105 Weatogue Rd., Sheffield, Mass.

Rhododendron State Park


The Old Patch Place, one of New Hampshire’s National Natural Landmarks and part of Rhododendron State Park.

Rhododendron State Park in Fitzwilliam, N.H., has the largest of 19 native Rhododendron maximum stands in central and northern New England. The 15-acre park, near Little Monadnock Mountain, once had another name: Old Patch Place.

Samuel Patch built the Old Patch Place sometime between 1790 and 1816. The Patch family sold the house and land around 1841. Subsequent owners sold it several times before Stephen Follansbee bought it in 1885. Follansbee did a thriving business selling rhododendron blooms for 5 cents a bunch, 10 cents a tub or 25 cents a buggyful. Follansbee also sold the medicinal waters of Monadnock Mineral Spring.

Levi Fuller bought the Old Patch Place and planned to lumber it off in 1901. A philanthropist named Mary Lee Ware, however, bought the land from Fuller and gave it to the Appalachian Mountain Club in 1903. The gift came with several conditions: that it be open to the public forever, that no rhododendron would ever be picked and that no ax ever be used. The AMC breached the contract once, after the Great Hurricane of 1938 required downed trees to be clear.

Hikers used the Old Patch Place as a hostel until 1947, when the New Hampshire Division of Parks and Recreation took over.

The National Register of Historic Places added the house to its list in 1980. Two years later the National Park Service named the rhododendron lot one of its national Natural Landmarks. According to the National Register of Historic Places, it represents ‘an early achievement of the conservation movement in New Hampshire to protect endangered natural resources.’

424 Rockwood Pond Rd, Fitzwilliam, N.H.

Ell Pond


The kettle hole known as Ell Pond in Hopkinton, R.I.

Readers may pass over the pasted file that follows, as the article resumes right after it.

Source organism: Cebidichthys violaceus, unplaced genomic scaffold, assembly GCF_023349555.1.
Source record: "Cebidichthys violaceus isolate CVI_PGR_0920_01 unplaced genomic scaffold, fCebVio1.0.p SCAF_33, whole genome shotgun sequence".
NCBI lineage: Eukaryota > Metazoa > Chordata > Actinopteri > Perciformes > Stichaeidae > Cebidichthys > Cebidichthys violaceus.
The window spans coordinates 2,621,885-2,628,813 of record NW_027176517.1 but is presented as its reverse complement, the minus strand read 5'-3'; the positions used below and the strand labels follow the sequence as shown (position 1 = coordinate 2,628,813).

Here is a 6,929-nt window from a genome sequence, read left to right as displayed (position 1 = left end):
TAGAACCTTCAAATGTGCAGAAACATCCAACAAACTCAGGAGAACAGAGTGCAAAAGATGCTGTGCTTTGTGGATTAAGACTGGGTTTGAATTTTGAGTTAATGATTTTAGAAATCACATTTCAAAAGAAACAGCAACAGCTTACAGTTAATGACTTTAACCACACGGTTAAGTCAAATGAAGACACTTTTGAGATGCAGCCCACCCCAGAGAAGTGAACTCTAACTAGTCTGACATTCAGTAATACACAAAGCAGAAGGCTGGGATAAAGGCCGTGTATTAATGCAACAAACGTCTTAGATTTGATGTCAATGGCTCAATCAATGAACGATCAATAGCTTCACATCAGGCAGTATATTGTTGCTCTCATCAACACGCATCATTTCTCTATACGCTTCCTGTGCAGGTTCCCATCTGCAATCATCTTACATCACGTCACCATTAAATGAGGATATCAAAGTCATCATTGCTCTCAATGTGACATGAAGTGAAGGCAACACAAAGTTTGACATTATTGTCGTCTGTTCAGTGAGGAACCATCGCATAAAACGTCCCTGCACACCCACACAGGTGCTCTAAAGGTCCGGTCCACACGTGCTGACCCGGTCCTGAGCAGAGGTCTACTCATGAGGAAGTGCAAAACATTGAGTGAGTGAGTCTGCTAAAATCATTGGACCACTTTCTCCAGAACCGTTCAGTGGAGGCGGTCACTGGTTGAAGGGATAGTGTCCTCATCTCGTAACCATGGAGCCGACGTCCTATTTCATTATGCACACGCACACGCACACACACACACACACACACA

Ell Pond, Rhode Island’s only entry on the list of National Natural Landmarks, is a kettle hole surrounded by a quaking bog. The bog in turn is encircled by a cedar bog and rock formations. The surrounding woodlands are dense with rhododendron and mountain laurel, which bloom in mid-June.

The 50-acre preserve has trails that offer some of the most beautiful hikes in Rhode Island. Visitors say they go to the uncrowded preserve to find some peace.

The preserve abuts lands owned by The Audubon Society of Rhode Island and the state. In 1972, The Nature Conservancy bought Ell Pond to add a link to the web of contiguous protected lands in Rhode Island.

433-,445 Old Rockville Rd, Hopkinton, R.I.

Camels Hump


Camels Hump, one of a dozen of Vermont’s National Natural Landmarks

You’ve seen the Camels Hump of Vermont, if only on the back of the state quarter. Its distinctive profile makes it Vermont’s most recognized mountain.

The Camels Hump has had no less than a dozen names since Samuel de Champlain sailed down the lake that bears his name. De Champlain called it ‘Le Lion Couchant,’ meaning ‘the Resting Lion.’ Ira Allen called it the ‘Camel’s Rump.’ The Abenaki Indians called it ‘tahwahbodeay wadso.’

A forest preserve encloses the mountain, the summit of which philanthropist Joseph Battell donated to the state in 1905. By 1912, the Green Mountain Club built a trail between the mountain and Sterling Pond. Today the trail is a high point on the Long Trail system. The Green Mountain Club now pays a caretaker to make sure hikers respect the mountain’s fragile alpine tundra.

The Camels Hump has a number of trails, popular with hikers. On a clear day the view from the summit takes in Mount Washington in New Hampshire, Mount Marcy in New York and Mount Mansfield in Vermont.

Camels Hump is one of 12 National Natural Landmarks in Vermont, which include pristine freswhater marshes, a biologically diverse fossil reef, virgin forests and alpine tundra.

Camels Hump Road, Huntington, Vt.

Images: Dinosaur Trackway By Daderot – Own work, CC BY-SA 3.0, https://commons.wikimedia.org/w/index.php?curid=2105435; Col. John Ashley House, By I, Daderot, CC BY-SA 3.0, https://commons.wikimedia.org/w/index.php?curid=2523950; Gulf Hagas By Tcpx36 – Own work, CC BY-SA 3.0, https://commons.wikimedia.org/w/index.php?curid=17590021; Old Patch Place Cottage By User:Magicpiano – Own work, GFDL, https://commons.wikimedia.org/w/index.php?curid=22023191

1 comment

Six Places That Appear on the Back of a Quarter - New England Historical Society August 11, 2018 - 8:18 am

[…] back of the quarter also features the Camels Hump Mountain in northern Vermont. It’s one of the tallest mountains in Vermont, and its distinctive profile […]